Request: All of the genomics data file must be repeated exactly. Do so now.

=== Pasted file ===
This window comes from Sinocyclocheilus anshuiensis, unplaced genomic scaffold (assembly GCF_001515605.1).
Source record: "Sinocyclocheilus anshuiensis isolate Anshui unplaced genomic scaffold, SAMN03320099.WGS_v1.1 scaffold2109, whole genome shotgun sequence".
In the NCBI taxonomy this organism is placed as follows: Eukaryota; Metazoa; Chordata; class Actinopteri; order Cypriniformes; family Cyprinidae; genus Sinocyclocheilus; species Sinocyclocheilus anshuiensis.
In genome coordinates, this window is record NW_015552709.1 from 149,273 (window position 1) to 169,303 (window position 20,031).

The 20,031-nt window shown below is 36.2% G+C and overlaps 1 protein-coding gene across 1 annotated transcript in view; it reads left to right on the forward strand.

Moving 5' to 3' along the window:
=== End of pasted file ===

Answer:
This window comes from Sinocyclocheilus anshuiensis, unplaced genomic scaffold (assembly GCF_001515605.1).
Source record: "Sinocyclocheilus anshuiensis isolate Anshui unplaced genomic scaffold, SAMN03320099.WGS_v1.1 scaffold2109, whole genome shotgun sequence".
In the NCBI taxonomy this organism is placed as follows: Eukaryota; Metazoa; Chordata; class Actinopteri; order Cypriniformes; family Cyprinidae; genus Sinocyclocheilus; species Sinocyclocheilus anshuiensis.
In genome coordinates, this window is record NW_015552709.1 from 149,273 (window position 1) to 169,303 (window position 20,031).

The 20,031-nt window shown below is 36.2% G+C and overlaps 1 protein-coding gene across 1 annotated transcript in view; it reads left to right on the forward strand.

Moving 5' to 3' along the window: